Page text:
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Dixfield residents to vote on wind ordinance  

Credit:  Matthew Daigle, Staff Writer | Sun Journal | October 30, 2012 | www.sunjournal.com ~~

DIXFIELD – Residents will vote Tuesday on a controversial ordinance to regulate wind power projects.

The vote was originally set for June 12 but postponed in May after a public hearing where dozens of residents voiced opinions of such developments.

Selectmen decided to take the information gained at the hearing and postpone the ordinance vote until Election Day. Meanwhile, they did more research on the financial impacts of a wind farm in Dixfield, as well as addressing specific concerns of residents.

Three years ago Patriot Renewables LLC of Quincy, Mass., approached Dixfield about constructing 13 wind turbines on the Colonel Holman Mountain ridge. Since then, the company has been conducting research on the ridge, including wind tests, bird studies and environmental impacts.

The ordinance has been a controversial topic for residents. Many argue that wind turbines will be helpful to the town’s economy and a step in the right direction for green energy. Others believe it will destroy the ridgeline environment, devalue property in the immediate area and create too much noise.

Town Manager Eugene Skibitsky, a proponent of the ordinance, said it would be “a great opportunity to stabilize the tax base.” If it’s voted down, selectmen will draft an ordinance that would prohibit the construction of wind farms in town, he said previously.

“Basically, it comes down to this vote,” Skibitsky said. “If you’re in favor of wind power, vote yes. If you’re not in favor of wind power, vote no.”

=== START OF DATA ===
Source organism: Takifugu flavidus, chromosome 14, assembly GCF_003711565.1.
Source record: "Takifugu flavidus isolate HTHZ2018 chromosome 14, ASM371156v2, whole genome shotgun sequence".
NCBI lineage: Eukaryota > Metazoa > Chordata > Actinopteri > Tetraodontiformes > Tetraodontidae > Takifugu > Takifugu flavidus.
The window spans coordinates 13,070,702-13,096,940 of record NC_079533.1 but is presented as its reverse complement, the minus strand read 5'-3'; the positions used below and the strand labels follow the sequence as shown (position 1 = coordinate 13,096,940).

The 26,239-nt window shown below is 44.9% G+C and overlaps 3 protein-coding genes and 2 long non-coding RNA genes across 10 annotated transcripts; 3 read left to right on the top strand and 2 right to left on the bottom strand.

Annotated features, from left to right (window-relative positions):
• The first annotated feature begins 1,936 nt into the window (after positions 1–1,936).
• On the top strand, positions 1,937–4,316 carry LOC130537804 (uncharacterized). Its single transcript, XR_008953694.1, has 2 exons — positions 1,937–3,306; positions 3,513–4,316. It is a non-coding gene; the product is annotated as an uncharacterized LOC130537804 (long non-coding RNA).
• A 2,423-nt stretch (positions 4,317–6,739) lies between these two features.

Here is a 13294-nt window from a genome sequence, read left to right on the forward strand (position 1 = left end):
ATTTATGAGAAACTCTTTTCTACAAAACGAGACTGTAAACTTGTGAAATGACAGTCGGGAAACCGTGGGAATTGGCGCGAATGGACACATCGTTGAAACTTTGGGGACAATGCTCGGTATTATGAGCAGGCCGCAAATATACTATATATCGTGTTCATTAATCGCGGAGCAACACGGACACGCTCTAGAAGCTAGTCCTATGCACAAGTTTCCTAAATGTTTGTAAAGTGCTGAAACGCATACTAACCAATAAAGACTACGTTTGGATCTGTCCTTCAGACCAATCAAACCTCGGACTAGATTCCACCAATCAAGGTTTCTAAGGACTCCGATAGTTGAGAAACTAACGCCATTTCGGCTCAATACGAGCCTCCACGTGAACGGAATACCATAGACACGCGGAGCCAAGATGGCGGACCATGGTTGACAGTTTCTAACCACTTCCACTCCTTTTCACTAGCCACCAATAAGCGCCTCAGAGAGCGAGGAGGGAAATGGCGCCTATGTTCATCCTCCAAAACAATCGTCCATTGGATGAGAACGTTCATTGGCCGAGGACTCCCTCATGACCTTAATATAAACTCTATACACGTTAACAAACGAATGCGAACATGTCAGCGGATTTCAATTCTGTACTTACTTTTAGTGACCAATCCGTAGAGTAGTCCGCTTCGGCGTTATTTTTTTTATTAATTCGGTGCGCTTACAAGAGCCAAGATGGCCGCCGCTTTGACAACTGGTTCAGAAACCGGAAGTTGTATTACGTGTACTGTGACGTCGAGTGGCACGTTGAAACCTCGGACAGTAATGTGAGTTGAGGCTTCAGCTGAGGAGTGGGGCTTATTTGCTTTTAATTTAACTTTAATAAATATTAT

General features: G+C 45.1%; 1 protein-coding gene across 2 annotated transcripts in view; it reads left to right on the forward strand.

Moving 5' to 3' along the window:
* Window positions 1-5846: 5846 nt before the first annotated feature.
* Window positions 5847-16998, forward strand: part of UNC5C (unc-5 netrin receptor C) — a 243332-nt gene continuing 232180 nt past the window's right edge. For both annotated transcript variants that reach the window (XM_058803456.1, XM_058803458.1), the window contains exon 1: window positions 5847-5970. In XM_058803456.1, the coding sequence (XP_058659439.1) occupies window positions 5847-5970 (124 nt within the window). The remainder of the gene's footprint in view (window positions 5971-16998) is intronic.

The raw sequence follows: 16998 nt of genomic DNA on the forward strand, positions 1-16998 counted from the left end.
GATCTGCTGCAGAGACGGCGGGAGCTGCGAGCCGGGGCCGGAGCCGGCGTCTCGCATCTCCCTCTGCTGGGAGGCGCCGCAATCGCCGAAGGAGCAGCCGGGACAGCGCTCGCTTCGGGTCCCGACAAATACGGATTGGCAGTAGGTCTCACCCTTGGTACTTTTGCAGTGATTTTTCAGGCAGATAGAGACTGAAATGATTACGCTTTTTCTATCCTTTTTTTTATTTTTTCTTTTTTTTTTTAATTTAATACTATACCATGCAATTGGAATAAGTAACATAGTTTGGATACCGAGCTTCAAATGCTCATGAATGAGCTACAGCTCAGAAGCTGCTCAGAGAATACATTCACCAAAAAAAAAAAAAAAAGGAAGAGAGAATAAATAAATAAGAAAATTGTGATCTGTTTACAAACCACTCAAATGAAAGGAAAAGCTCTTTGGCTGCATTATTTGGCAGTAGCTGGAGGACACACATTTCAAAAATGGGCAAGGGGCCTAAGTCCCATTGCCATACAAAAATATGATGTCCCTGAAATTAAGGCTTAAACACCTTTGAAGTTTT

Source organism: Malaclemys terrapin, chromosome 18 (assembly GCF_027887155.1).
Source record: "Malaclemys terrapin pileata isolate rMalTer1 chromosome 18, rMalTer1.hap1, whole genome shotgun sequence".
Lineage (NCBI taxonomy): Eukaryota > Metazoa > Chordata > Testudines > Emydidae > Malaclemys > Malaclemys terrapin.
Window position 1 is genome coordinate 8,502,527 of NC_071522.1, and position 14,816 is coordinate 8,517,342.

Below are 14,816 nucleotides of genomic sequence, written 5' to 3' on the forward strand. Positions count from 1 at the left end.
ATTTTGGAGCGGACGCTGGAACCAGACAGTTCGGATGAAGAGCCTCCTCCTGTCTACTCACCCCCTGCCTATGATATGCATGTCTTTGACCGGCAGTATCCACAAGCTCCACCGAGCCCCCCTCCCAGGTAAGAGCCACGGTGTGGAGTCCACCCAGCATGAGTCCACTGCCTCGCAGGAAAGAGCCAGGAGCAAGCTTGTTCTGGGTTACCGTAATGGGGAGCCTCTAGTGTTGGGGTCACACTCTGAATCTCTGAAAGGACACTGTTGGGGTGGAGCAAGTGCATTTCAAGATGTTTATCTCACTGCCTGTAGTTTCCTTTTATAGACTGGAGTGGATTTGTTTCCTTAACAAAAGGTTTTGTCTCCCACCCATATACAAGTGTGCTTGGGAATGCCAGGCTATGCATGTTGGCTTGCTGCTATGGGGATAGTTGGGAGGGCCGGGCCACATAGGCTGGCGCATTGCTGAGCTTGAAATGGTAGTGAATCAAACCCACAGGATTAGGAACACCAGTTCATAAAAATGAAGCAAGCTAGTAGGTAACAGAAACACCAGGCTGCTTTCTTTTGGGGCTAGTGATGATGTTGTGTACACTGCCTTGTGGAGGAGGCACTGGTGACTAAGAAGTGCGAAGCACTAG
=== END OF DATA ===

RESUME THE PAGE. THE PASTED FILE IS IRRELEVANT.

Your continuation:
Selectman Hart Daley said he’s against the ordinance even being on the ballot. The board submitted the ordinance to Brunswick lawyer Kristen Collins for a legal opinion, he said, and when she returned it “27 of the 34 pages had suggested changes on them.” However, Daley said the ordinance being placed before voters has not taken these changes into consideration.

“People are voting on an ordinance that doesn’t have all the legal changes,” Daley said. In a previous meeting, he said, Tom Carroll, project coordinator for Patriot Renewables said the company wouldn’t put a shovel in the ground until 2015, which would give the board plenty of time to amend the ordinance.

“It’s not about pro-wind or anti-wind,” he said, adding he’s notagainst “green energy.”

“I just don’t think the wind farm is the way to go,” Daley said. “It’s not a good financial decision for this town.”

Carroll said even if the ordinance passes Nov. 6, there’s still a lot of work to do.

“We still have to do more bird and bat tests, and there’s still the matter of getting all the right permits,” he said.

Carroll also said the other towns approached by Patriot Renewables, such as Canton and Carthage, initially had the same reaction as residents of Dixfield, but over time, the company was granted approval to move forward with the project.

The ordinance states that turbines must be 4,000 feet from property lines. It also regulates the level of noise allowed during daytime and nighttime hours. It also contains plans for decommissioning and land restoration once the development ceases operation.

In addition to the ordinance, voters will choose between former Selectman Norine Clarke and former Planning Board member Norman Mitchell for selectman and decide whether the town should begin steps to withdraw from RSU 10. Voters will also decide whether to take $50,000 from taxes or surplus to pay for the withdrawal effort.

Source:  Matthew Daigle, Staff Writer | Sun Journal | October 30, 2012 | www.sunjournal.com

This article is the work of the source indicated. Any opinions expressed in it are not necessarily those of National Wind Watch.

The copyright of this article resides with the author or publisher indicated. As part of its noncommercial effort to present the environmental, social, scientific, and economic issues of large-scale wind power development to a global audience seeking such information, National Wind Watch endeavors to observe “fair use” as provided for in section 107 of U.S. Copyright Law and similar “fair dealing” provisions of the copyright laws of other nations. Send requests to excerpt, general inquiries, and comments via e-mail.

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